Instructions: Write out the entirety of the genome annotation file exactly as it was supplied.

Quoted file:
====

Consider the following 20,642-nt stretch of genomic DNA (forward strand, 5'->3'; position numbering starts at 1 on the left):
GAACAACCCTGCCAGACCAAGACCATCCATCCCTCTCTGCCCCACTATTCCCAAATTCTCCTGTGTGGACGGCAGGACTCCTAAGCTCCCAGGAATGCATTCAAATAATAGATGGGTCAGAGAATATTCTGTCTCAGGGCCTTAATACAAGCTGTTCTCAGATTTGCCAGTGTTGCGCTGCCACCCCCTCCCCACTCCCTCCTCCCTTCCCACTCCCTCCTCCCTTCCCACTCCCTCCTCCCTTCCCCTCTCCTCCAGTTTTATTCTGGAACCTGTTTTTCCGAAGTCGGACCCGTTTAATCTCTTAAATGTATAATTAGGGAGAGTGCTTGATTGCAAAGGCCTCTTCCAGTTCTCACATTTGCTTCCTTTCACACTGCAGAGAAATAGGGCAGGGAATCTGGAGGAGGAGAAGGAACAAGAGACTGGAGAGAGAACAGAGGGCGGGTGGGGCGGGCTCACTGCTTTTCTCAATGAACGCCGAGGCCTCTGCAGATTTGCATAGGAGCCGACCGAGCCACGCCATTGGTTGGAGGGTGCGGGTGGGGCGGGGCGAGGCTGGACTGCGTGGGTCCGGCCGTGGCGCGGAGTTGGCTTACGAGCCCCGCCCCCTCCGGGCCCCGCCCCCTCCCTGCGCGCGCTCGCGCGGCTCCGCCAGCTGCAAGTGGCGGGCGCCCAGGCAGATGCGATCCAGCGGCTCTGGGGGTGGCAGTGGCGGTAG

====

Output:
Consider the following 20,642-nt stretch of genomic DNA (forward strand, 5'->3'; position numbering starts at 1 on the left):
GAACAACCCTGCCAGACCAAGACCATCCATCCCTCTCTGCCCCACTATTCCCAAATTCTCCTGTGTGGACGGCAGGACTCCTAAGCTCCCAGGAATGCATTCAAATAATAGATGGGTCAGAGAATATTCTGTCTCAGGGCCTTAATACAAGCTGTTCTCAGATTTGCCAGTGTTGCGCTGCCACCCCCTCCCCACTCCCTCCTCCCTTCCCACTCCCTCCTCCCTTCCCACTCCCTCCTCCCTTCCCCTCTCCTCCAGTTTTATTCTGGAACCTGTTTTTCCGAAGTCGGACCCGTTTAATCTCTTAAATGTATAATTAGGGAGAGTGCTTGATTGCAAAGGCCTCTTCCAGTTCTCACATTTGCTTCCTTTCACACTGCAGAGAAATAGGGCAGGGAATCTGGAGGAGGAGAAGGAACAAGAGACTGGAGAGAGAACAGAGGGCGGGTGGGGCGGGCTCACTGCTTTTCTCAATGAACGCCGAGGCCTCTGCAGATTTGCATAGGAGCCGACCGAGCCACGCCATTGGTTGGAGGGTGCGGGTGGGGCGGGGCGAGGCTGGACTGCGTGGGTCCGGCCGTGGCGCGGAGTTGGCTTACGAGCCCCGCCCCCTCCGGGCCCCGCCCCCTCCCTGCGCGCGCTCGCGCGGCTCCGCCAGCTGCAAGTGGCGGGCGCCCAGGCAGATGCGATCCAGCGGCTCTGGGGGTGGCAGTGGCGGTAG